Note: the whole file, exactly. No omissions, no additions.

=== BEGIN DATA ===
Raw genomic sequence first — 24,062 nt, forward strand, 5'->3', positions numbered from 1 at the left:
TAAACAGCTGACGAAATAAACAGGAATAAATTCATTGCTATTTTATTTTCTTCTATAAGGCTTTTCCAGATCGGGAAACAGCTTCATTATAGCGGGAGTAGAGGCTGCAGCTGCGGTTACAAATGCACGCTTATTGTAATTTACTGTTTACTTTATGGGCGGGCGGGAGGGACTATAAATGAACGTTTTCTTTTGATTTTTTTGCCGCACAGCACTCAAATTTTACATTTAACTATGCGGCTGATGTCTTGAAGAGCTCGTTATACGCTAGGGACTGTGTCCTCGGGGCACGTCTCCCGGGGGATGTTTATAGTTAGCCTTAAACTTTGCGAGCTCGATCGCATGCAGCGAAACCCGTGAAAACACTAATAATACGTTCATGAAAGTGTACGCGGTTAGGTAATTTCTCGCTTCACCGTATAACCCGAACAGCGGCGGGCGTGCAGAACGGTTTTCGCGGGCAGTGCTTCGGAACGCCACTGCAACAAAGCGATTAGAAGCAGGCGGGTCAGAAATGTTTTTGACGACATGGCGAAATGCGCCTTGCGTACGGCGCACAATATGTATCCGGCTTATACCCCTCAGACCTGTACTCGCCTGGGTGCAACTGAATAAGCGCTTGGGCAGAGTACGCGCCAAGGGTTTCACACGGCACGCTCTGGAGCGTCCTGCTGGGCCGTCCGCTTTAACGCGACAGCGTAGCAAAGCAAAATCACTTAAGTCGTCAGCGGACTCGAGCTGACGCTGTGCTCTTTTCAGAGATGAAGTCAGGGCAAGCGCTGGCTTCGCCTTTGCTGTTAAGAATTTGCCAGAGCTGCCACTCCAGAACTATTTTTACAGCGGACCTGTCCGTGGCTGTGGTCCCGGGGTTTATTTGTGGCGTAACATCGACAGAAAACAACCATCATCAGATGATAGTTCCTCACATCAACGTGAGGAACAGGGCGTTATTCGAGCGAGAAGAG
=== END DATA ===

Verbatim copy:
Raw genomic sequence first — 24,062 nt, forward strand, 5'->3', positions numbered from 1 at the left:
TAAACAGCTGACGAAATAAACAGGAATAAATTCATTGCTATTTTATTTTCTTCTATAAGGCTTTTCCAGATCGGGAAACAGCTTCATTATAGCGGGAGTAGAGGCTGCAGCTGCGGTTACAAATGCACGCTTATTGTAATTTACTGTTTACTTTATGGGCGGGCGGGAGGGACTATAAATGAACGTTTTCTTTTGATTTTTTTGCCGCACAGCACTCAAATTTTACATTTAACTATGCGGCTGATGTCTTGAAGAGCTCGTTATACGCTAGGGACTGTGTCCTCGGGGCACGTCTCCCGGGGGATGTTTATAGTTAGCCTTAAACTTTGCGAGCTCGATCGCATGCAGCGAAACCCGTGAAAACACTAATAATACGTTCATGAAAGTGTACGCGGTTAGGTAATTTCTCGCTTCACCGTATAACCCGAACAGCGGCGGGCGTGCAGAACGGTTTTCGCGGGCAGTGCTTCGGAACGCCACTGCAACAAAGCGATTAGAAGCAGGCGGGTCAGAAATGTTTTTGACGACATGGCGAAATGCGCCTTGCGTACGGCGCACAATATGTATCCGGCTTATACCCCTCAGACCTGTACTCGCCTGGGTGCAACTGAATAAGCGCTTGGGCAGAGTACGCGCCAAGGGTTTCACACGGCACGCTCTGGAGCGTCCTGCTGGGCCGTCCGCTTTAACGCGACAGCGTAGCAAAGCAAAATCACTTAAGTCGTCAGCGGACTCGAGCTGACGCTGTGCTCTTTTCAGAGATGAAGTCAGGGCAAGCGCTGGCTTCGCCTTTGCTGTTAAGAATTTGCCAGAGCTGCCACTCCAGAACTATTTTTACAGCGGACCTGTCCGTGGCTGTGGTCCCGGGGTTTATTTGTGGCGTAACATCGACAGAAAACAACCATCATCAGATGATAGTTCCTCACATCAACGTGAGGAACAGGGCGTTATTCGAGCGAGAAGAG